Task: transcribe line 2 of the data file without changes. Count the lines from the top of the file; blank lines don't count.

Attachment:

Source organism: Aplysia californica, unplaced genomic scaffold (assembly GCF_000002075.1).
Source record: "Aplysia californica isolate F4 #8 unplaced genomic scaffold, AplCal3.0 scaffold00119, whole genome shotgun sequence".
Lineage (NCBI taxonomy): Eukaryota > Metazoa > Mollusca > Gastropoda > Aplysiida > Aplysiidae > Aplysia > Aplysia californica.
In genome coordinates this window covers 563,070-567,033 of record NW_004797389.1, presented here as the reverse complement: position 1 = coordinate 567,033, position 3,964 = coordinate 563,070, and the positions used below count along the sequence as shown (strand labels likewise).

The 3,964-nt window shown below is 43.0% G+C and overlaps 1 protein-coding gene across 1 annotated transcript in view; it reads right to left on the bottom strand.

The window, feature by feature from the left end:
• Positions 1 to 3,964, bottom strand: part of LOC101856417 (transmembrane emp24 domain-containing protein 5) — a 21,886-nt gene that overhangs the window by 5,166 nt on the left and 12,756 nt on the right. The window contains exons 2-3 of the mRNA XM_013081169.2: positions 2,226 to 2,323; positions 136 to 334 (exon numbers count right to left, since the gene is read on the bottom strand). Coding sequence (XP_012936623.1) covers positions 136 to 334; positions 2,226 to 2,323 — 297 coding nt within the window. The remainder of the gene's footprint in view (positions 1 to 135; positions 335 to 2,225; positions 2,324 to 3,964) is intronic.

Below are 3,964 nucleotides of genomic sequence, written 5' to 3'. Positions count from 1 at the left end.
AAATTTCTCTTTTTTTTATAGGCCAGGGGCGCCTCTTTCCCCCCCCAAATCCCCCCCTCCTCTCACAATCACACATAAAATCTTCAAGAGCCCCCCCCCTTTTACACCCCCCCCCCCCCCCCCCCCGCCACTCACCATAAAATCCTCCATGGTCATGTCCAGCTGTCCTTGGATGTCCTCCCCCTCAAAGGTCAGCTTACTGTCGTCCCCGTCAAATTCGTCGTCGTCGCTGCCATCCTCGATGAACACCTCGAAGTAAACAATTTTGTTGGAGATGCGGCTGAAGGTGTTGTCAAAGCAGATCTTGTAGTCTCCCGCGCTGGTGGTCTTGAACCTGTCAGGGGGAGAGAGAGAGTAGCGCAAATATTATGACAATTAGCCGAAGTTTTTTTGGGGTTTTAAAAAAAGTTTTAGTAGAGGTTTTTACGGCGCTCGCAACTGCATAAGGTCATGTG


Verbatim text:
Source record: "Aplysia californica isolate F4 #8 unplaced genomic scaffold, AplCal3.0 scaffold00119, whole genome shotgun sequence".